Review: My Hero Academia: Season One

In most superhero movies and fiction, people with exceptional powers are a tiny minority. But imagine for a second that there’s a world where superpowers – called “Quirks” – are a part of life for most of the population. What would it be like to be one of the minority who have no powers, and what would it be like if somehow that changed?

That’s the premise behind “My Hero Academia: Season One,” a vibrant and quick-paced anime that takes place in just such a world, which follows a steadfast underdog that wants nothing more than to save others. It has the feel of a classic shonen anime – lots of protracted fighting, a steadfast hero with an inspiring amount of courage who really needs to level up, and a colorful array of superpowers that get used in… interesting ways.

For his entire life, Izuku Midoriya idolized heroes. When he was small, he was found to be Quirkless in a world where the superpowers are commonplace. But rather than giving up, he dedicated himself to following and observing the superheroes – especially the beloved All Might, a seemingly invincible hero overflowing with positivity and heroism. And despite being bullied for his lack of a Quirk by his powerful classmate Katsuki Bakugō, he dreams of being a hero.

One day, he is saved by All Might and learns the superhero’s rather undignified personal secret. And after All Might witnesses the weak, Quirkless boy dash into danger to save his bully, he makes Izuku an offer: he will pass on his power to Izuku, allowing him to attend the hero-training U.A. High School. After months of training, of course. Can’t have a shonen series without training!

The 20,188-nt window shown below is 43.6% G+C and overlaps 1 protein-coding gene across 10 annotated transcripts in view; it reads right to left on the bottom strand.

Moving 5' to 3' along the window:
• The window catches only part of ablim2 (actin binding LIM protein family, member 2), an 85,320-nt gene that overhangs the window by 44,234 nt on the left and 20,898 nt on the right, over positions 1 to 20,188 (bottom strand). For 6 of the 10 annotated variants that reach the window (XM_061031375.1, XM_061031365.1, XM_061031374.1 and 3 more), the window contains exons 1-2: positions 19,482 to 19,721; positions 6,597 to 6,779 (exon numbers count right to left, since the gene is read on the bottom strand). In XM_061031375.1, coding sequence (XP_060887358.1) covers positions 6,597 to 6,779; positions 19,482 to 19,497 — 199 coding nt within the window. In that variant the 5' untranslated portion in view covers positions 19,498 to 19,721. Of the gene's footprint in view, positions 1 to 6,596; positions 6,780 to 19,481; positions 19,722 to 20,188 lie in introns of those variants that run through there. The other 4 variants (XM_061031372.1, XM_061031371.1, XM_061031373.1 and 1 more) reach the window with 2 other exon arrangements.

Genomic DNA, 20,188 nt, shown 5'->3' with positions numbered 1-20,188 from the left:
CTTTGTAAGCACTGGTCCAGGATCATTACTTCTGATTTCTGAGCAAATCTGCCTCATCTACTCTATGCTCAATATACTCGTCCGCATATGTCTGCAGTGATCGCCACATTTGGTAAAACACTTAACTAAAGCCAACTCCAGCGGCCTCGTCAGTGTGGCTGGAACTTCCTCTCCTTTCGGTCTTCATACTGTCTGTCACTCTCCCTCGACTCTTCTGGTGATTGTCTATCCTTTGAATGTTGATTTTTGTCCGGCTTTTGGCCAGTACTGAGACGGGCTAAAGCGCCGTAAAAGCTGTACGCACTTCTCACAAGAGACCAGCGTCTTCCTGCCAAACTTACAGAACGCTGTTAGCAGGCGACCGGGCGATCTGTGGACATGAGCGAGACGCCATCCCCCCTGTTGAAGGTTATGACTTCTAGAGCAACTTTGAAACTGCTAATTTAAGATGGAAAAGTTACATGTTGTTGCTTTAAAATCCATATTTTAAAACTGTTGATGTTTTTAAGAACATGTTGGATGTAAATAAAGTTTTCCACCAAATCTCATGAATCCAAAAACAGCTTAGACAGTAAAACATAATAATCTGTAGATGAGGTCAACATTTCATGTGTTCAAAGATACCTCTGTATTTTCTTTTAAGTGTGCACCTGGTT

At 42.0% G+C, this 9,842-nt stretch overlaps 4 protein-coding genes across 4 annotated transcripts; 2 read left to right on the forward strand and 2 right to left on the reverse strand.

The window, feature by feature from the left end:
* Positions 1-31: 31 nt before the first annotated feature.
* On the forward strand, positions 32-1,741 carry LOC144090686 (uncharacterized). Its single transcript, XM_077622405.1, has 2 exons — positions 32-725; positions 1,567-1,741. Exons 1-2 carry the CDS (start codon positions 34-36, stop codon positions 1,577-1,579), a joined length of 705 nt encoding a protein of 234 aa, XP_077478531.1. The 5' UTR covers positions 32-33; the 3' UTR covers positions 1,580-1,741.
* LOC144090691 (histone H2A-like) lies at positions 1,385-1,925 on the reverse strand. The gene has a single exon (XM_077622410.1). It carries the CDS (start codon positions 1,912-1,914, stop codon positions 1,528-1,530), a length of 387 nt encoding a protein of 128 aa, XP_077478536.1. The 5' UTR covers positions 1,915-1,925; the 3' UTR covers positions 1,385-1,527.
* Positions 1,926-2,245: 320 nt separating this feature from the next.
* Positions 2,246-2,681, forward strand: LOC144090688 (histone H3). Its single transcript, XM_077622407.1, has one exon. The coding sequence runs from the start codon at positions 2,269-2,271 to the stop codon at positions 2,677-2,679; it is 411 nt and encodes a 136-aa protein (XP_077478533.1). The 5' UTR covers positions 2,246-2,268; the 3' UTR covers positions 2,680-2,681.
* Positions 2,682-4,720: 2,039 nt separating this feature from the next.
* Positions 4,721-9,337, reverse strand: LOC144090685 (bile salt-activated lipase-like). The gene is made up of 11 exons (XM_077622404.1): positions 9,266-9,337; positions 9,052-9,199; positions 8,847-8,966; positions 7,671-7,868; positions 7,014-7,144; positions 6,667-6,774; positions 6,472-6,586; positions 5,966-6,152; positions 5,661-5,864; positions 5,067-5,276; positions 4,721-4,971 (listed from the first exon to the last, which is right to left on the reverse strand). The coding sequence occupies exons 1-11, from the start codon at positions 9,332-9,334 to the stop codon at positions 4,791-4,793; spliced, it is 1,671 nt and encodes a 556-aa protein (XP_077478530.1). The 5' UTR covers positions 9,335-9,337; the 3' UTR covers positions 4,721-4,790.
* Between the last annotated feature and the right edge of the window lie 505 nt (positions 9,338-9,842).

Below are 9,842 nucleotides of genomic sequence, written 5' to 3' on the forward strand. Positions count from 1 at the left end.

And that’s just the beginning of his woes – he has to actually make it past U.A.’s rigorous entrance exams, encounter U.A.’s eccentric faculty, and deal with the fact that any use of his powers immediately breaks his bones. But he may be forced to do some superheroing before he’s really ready – a force of supervillains (some more super than others) invade U.A., and the students end up having to defend themselves.

“My Hero Academia: Season One” is entertaining in multiple ways. On the one hand, it’s a shonen anime in the classic mold, though it moves substantially faster than many of its brethren (All Might’s training takes just one episode). On the other hand, it’s also a rather quirky (pun intended) examination of the Japanese take on the superhero genre, with superpowers ranging from the ordinary (ice, electricity) to the more eccentric (nitroglycerine sweat, belly-button laser, engine-powered legs).

The story whips by at a pretty fast pace, and things are kept energetic and colorful through the constant use of Quirks – the battles between the superpowered people is a pretty spectacular event whenever it shows up, and their weaknesses and strengths make for some pretty splashy fights. But the writers also don’t hesitate to pluck at the audience’s heartstrings whenever they have the chance, mostly focused on Izuku’s teary-eyed struggles to realize his dreams against all odds. At times, it’s really heartbreaking.

The character of Izuku reminds me a little of Marvel’s Captain America – he’s a weak, ordinary boy with a powerful, courageous heart and a real desire to save others, who is given superpowers artificially. He’s also shown to be quite bright, since he has to think strategically when “Kacchan” tries to actually harm him. The supporting cast is pretty compelling but not very developed just yet – all we know of Katsuki is that he’s violent and almost pathologically proud, Uraraka is the perky and kind love interest, and Iida is dutiful, composed and extremely conscientious.

“My Hero Academia: Season One” is a bold, colorful and energetic start to this entertaining series, and its likable protagonist makes it easy to get invested in his superheroic journey. Smash!

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